1. Do you view writing as a kind of spiritual practice?
I can’t really say that writing is purely a spiritual practice because the spirit is only part of the process. I draw on memories, relationships, tastes, scents, and everything in between. I hope that my writing makes readers question the world around them a bit more than they did before though. I hope that they walk away from my work feeling different from how they began it, because that’s the sort of lasting impression I want to leave behind, a linger like that of a favorite wine.
2. Do you read your book reviews? How do you deal with bad or good ones?
I read every book review I receive. I just can’t help it. I want to know what readers think, whether good or bad, and that means that the bad reviews can be hard to swallow. Sometimes it’s something small that I can easily brush off, but sometimes the comments are painful. I never respond to them, though I’ve heard of other authors who do. My perspective is that once it’s out there, the writing is up to interpretation and it’s out of the author’s hands. I just always try to improve with every piece I write, and eventually the positive ones will outweigh the negative!
3. How long on average does it take you to write a book?
I’m kind of all over the place. I wrote one novel in a spark of inspiration in a little over a month. Another one took about five failed starts over a period of two years before it really moved forward. The She-Wolf of Kanta, though only novella length, took over a year to write because the world that Mercy lives in is quite dark. I kept hitting walls as her story unfolded and had to rewrite and edit as new characters emerged and the story revealed itself.
4. What other authors are you friends with, and how do they help you become a better writer?
Lisa Kessler, who writes paranormal romance, has been a good friend of mine for years, long before she started writing books. I spoke with her when she was in Atlanta several years back and she had just begun the adventure of being a full-time writer. It made me realize that becoming a full-time writer would be a tough path to tread, though I’m still just as determined to be one someday. She has written over fifteen novels now and is always working on more. She’s a heck of an inspiration to me.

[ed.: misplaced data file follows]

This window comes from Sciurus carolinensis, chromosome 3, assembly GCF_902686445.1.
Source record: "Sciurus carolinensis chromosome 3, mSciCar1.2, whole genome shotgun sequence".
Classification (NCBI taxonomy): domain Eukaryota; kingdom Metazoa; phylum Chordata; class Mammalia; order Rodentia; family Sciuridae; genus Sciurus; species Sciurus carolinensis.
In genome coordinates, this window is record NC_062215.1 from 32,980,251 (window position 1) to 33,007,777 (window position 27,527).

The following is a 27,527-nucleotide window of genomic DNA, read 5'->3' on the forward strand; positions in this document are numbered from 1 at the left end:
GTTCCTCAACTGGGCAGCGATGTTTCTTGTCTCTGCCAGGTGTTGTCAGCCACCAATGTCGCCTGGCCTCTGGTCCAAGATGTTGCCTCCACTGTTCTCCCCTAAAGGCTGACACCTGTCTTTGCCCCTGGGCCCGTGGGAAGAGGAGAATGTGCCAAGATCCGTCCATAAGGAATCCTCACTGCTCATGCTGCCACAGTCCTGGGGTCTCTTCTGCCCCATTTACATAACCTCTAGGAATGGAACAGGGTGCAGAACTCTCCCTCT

I met R.M. James on an editing site for authors. We exchanged feedback for each other and found we had similarly dark writing styles. I found it difficult to keep up with the all the editing demands the site required, but R.M. flourished with them. Her novel, Hear Me Scream, was what inspired me to not shy away from the dark tone that emerged in The She-Wolf of Kanta, and I’m grateful for her guidance.
5. As a writer, what would you choose as your mascot/avatar/spirit animal?
The house I grew up in was nestled between the woods and a lake, so I saw quite a bit of wildlife. If I had to choose an animal to be my avatar, it would have to be the white-tailed deer. I loved watching them walk through the yard as a kid and we would use deer trails when wandering out in the woods. When I was maybe eight years old, I saw my first freshly mounted deer head at a friend’s house. I was so innocent and naïve that I thought it was a stuffed animal. I remember touching its glass eyes in awe, having never seen one so close before. Then the friend’s father mentioned that the eyes were real and I was horrified. As a child I didn’t understand how taxidermy worked or that the fur and antlers were all that was real, but I remembered that feeling for a long time. Deer for me represent both innocence and cruelty, themes that I come back to often in my work, which I guess is why I like them so much.
I write about strange creatures. Typically they shouldn’t exist, or they have bled through from a different reality, or they’re pretending to be a crying baby in a crib. Sometimes that lands my stories in horror and other times in fantasy, but there’s always an air of strangeness to my tales. If you want to get a better feel for what I’m talking about, check out a few clips or read a few drabbles.
My work has appeared in a spattering of short
story collections, but I do have a few novellas and novels in the pipeline. Other than talking about writing, I also talk about cryptozoology, werewolves, wildlife conservation, and of course kitties. I’ve also been known to nerd out about Batman and The Hobbit, and have recently discovered the cracktastic fun of Black Butler cosplay, so there will likely be more of these incidents.
By day I work as a web developer, so I’ll occasionally talk about web issues like finding the right theme.
Awards & Recognition
- “The Mysterious Disappearance of Charlene Kerringer”, a fantasy noir detective piece, was a semi-finalist in The Zharmae Publishing Press’ Spring 2012 Writer’s Competition.
- “The Sky is Falling”, a steampunk short story inspired by the Chicken Little tale, was included in Pink Narcissus Press’ Rapunzel’s Daughters. The anthology was named an Editor’s Choice title by Independent Publisher Online. 2011.
- “Dead Man’s Hill” published in The Siren’s Call issue #29. October 28, 2016.
- “Curse of Beauty” published in Heroic Fantasy Quarterly’s Q28 issue. May 2, 2016.
- “Tiny Necks” published in Not Your Average Monster #2.February 29, 2016.